The ousted editors of a liberal Chinese magazine are suing the government in an effort to wrest back control of one of the country’s best-known political journals.
A lawyer representing seven high-level editors of Yanhuang Chunqiu, Ding Xikui, said former members of staff are seeking damages after the Ministry of Culture last month forcibly replaced top executives, seized the magazine’s offices and published an issue under their names.
The struggle for the journal’s reins comes at a time when President Xi Jinping’s administration is quashing dissent and revisionist voices.
Although the magazine’s former staff and supporters do not believe the publication has an independent future, the plaintiffs are hoping to shut it down altogether to prevent authorities from releasing more issues without their consent.
Outside the courthouse on Tuesday, deputy editor Wang Yanjun held a copy of what he called the “fake” August issue put out by the Ministry of Culture and decried its new editorial direction. The magazine’s new leaders convened a meeting this week that sought contributions from well-known neo-Maoist and nationalist writers that horrified the old guard, he said.
“It’s diametrically opposite to the spirit of our magazine,” Wang said.
Wang said seven of them were also suing the two new editors, Hao Qingjun and Jia Leilei, demanding they return the magazine to its former staff and saying its current operations were illegal.
“They hijacked our official website, cracked the password, and are publishing their own illegal views there,” Wang said.
Hao declined to comment, while contact details for Jia were not available.
The court did not answer calls seeking comment. The Chinese National Academy of Arts, which is technically in charge of the magazine, also did not answer calls.
Founded in 1991 by senior members of the Communist Party’s liberal wing, Yanhuang Chunqiu amassed a following by examining sensitive historical periods such as the Cultural Revolution and advocating gradual political loosening. The magazine has clashed with censors on numerous occasions but has survived until now, thanks to behind-the-scenes support from its sympathisers, including high-ranking military officials.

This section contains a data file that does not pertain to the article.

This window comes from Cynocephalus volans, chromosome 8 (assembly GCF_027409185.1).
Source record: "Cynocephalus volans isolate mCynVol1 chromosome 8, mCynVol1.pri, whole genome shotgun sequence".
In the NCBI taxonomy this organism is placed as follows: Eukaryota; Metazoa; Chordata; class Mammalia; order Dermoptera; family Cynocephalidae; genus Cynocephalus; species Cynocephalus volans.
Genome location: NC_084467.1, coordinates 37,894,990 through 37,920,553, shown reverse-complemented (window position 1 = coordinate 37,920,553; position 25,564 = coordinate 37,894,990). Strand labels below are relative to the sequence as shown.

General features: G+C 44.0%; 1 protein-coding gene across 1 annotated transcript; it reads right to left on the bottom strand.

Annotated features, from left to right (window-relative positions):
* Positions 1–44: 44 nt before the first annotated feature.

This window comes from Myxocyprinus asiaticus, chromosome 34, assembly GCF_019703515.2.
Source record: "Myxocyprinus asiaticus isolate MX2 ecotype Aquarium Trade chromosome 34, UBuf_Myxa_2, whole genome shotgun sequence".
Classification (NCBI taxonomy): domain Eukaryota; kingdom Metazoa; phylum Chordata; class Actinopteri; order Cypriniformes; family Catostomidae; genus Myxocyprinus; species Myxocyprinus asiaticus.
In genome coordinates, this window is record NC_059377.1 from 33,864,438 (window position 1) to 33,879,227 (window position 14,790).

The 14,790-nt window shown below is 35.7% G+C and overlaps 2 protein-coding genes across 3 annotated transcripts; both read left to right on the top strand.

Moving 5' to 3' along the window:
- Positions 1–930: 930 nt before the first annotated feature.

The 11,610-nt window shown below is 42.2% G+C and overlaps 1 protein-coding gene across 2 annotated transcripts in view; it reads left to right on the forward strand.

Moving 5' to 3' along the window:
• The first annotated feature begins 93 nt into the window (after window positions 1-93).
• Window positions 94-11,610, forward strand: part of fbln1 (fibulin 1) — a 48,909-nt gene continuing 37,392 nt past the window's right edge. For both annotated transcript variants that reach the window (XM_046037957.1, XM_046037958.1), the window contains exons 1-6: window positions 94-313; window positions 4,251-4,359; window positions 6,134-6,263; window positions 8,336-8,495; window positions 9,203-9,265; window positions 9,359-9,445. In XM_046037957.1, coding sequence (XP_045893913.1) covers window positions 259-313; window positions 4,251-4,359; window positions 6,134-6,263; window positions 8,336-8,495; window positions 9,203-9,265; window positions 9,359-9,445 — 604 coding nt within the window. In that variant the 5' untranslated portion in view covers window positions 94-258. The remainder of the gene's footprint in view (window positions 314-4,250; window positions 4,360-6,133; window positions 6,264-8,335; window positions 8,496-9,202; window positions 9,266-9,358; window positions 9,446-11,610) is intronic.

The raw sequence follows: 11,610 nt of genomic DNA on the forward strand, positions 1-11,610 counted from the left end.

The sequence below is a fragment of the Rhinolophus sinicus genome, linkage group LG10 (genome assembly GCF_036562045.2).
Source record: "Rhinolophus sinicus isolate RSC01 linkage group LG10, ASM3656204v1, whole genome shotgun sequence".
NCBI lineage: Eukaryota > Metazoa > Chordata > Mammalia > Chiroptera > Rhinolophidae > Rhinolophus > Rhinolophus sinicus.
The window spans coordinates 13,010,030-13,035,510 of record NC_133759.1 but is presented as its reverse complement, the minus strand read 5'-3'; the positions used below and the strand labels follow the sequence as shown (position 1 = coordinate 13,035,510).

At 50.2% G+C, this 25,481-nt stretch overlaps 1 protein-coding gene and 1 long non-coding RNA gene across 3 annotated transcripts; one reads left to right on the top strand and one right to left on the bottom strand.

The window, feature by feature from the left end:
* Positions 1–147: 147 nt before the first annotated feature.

Its contributors have tangled with the authorities on several occasions in the past year alone as China’s political climate has grown more restrictive.
Separately, Hong Zhenkuai, a former editor at the magazine, lost an appeal against a June court case in which he was told to publicly apologise for two articles written in 2013 questioning the details of a well-known story about Communist soldiers fighting the Japanese in the second world war.
Hong said he would not apologise and that he had defamed nobody.
“My articles exposed the truth about a period of history,” he said. “I did nothing illegal.”
Calls to the Beijing court which heard the appeal went unanswered. The office of the lawyer who represented the plaintiffs, Zhao Xiaolu, said Zhao was not accepting media interviews.
Hong had been sued by relatives of the surviving soldiers.
In the story, five soldiers jumped off a cliff so the Japanese could not take them alive, although two of them lived.
Hong had expressed doubt about how many Japanese the Chinese soldiers killed, how the two survived and where the cliff is.
Communist Party history is a sensitive subject in China as so much of its legitimacy rests on its position as claiming great historical achievements, such as leading China to victory over Japan during the second world war.
Associated Press, Reuters